71. Meanwhile Otho, to the surprise of all, was not sinking down into luxury and sloth. He deferred his pleasures, concealed his profligacy, and moulded his whole life to suit the dignity of empire. Men dreaded all the more virtues so false, and vices so certain to return. Marius Celsus, consul elect, whom he had rescued from the fury of the soldiers by pretending to imprison him, he now ordered to be summoned to the Capitol. He sought to acquire a reputation for clemency by sparing a distinguished man opposed to his own party. Celsus pleaded guilty to the charge of faithful adherence to Galba, and even made a merit of such an example of fidelity. Otho did not treat him as a man to be pardoned, and, unwilling to blend with the grace of reconciliation the memory of past hostility, at once admitted him to his intimate friendship, and soon afterwards appointed him to be one of his generals. By some fatality, as it seemed, Celsus maintained also to Otho a fidelity as irreproachable as it was unfortunate. The escape of Celsus gratified the leading men in the State, was generally praised by the people, and did not displease even the soldiers, who could not but admire the virtue which provoked their anger.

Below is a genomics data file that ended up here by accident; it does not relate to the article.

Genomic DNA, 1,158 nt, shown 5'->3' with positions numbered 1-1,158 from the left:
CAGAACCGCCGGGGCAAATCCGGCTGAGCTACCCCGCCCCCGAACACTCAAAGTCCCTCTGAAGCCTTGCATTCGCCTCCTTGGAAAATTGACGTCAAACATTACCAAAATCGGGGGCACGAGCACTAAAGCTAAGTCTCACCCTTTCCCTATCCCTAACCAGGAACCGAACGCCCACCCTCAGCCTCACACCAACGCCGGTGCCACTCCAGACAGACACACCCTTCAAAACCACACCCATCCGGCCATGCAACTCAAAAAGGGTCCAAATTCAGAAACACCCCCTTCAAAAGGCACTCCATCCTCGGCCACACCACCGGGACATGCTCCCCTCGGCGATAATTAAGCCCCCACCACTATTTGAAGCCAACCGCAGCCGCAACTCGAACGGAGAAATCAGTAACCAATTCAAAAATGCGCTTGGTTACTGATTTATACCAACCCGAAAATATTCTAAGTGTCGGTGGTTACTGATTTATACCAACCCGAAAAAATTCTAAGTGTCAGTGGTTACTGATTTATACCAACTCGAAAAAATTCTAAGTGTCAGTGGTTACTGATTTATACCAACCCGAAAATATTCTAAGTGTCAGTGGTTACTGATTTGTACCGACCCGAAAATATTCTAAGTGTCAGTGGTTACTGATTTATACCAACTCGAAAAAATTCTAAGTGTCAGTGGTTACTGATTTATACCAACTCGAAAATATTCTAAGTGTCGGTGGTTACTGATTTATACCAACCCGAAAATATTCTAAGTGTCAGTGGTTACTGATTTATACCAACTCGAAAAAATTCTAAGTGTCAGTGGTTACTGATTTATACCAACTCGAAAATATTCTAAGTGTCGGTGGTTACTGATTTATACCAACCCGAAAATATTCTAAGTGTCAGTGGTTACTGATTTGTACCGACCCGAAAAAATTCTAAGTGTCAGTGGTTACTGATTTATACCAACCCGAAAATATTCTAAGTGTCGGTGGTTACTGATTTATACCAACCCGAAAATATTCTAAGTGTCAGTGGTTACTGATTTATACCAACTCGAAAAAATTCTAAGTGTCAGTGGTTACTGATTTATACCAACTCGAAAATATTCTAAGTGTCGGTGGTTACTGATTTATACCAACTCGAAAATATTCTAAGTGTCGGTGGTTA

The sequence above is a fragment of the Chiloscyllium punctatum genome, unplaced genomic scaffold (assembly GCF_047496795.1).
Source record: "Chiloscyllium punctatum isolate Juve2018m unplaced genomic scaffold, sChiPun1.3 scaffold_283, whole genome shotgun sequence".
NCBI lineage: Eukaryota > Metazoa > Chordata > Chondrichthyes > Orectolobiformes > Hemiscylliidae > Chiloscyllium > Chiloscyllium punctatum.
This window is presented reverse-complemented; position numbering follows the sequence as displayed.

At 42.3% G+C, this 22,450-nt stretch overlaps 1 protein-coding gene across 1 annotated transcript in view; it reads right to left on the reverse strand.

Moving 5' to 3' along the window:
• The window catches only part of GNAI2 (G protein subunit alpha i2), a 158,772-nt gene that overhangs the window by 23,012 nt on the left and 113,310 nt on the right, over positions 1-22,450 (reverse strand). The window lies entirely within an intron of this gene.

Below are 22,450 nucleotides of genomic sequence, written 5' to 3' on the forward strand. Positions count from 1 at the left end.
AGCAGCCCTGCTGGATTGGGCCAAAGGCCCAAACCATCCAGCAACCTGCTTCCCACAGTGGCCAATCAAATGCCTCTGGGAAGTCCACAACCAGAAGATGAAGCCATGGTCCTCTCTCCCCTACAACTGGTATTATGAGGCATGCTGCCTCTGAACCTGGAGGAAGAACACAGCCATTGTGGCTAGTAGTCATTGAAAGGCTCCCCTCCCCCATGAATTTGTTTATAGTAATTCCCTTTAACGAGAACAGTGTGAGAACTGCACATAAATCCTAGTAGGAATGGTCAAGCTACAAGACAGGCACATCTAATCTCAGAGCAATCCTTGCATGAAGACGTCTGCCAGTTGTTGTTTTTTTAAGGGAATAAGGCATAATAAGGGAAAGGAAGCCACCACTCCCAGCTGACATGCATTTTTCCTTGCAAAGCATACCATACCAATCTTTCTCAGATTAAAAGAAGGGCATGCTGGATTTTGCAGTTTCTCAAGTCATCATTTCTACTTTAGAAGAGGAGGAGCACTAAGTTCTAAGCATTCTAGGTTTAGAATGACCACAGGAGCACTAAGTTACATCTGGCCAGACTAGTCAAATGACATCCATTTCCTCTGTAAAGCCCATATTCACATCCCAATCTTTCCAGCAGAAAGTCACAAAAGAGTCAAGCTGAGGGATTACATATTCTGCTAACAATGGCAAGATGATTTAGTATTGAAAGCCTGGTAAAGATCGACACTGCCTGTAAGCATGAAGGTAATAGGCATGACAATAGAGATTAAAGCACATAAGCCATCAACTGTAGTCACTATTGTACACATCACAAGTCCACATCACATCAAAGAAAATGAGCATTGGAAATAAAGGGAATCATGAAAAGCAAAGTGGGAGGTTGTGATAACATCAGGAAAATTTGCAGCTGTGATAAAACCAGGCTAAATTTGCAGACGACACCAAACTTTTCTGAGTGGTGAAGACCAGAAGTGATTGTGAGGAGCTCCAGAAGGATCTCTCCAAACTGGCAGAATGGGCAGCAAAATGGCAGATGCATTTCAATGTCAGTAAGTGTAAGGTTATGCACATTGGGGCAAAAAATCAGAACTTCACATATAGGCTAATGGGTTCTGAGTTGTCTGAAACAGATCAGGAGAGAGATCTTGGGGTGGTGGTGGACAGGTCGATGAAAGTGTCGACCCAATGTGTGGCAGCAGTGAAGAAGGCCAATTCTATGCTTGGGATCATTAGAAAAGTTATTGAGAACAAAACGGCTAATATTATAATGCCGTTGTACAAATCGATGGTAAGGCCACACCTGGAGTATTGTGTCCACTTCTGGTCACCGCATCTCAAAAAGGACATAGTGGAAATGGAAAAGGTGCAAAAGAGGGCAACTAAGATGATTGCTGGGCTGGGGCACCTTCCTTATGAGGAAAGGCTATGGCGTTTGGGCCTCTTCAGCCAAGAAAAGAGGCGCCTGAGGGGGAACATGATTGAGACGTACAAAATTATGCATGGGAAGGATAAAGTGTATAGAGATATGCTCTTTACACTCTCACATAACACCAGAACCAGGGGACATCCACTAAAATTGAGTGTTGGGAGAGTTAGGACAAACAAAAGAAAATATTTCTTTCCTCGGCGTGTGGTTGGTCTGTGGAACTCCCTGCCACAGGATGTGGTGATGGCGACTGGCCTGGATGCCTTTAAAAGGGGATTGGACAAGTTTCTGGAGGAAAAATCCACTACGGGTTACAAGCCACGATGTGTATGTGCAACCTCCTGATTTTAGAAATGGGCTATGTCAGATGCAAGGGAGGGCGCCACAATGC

72. Then followed as great a burst of joy, though from a less worthy cause, when the destruction of Tigellinus was achieved. Sophonius Tigellinus, a man of obscure birth, steeped in infamy from his boyhood, and shamelessly profligate in his old age, finding vice to be his quickest road to such offices as the command of the watch and of the Praetorian Guard, and to other distinctions due to merit, went on to practise cruelty, rapacity, and all the crimes of maturer years. He perverted Nero to every kind of atrocity; he even ventured on some acts without the Emperor's knowledge, and ended by deserting and betraying him. Hence there was no criminal, whose doom was from opposite motives more importunately demanded, as well by those who hated Nero, as by those who regretted him. During the reign of Galba Tigellinus had been screened by the influence of Vinius, who alleged that he had saved his daughter. And doubtless he had preserved her life, not indeed out of mercy, when he had murdered so many, but to secure for himself a refuge for the future. For all the greatest villains, distrusting the present, and dreading change, look for private friendship to shelter them from public detestation, caring not to be free from guilt, but only to ensure their turn in impunity. This enraged the people more than ever, the recent unpopularity of Vinius being superadded to their old hatred against Tigellinus. They rushed from every part of the city into the palace and forum, and bursting into the circus and theatre, where the mob enjoy a special license, broke out into seditious clamours. At length Tigellinus, having received at the springs of Sinuessa a message that his last hour was come, amid the embraces and caresses of his mistresses and other unseemly delays, cut his throat with a razor, and aggravated the disgrace of an infamous life by a tardy and ignominious death.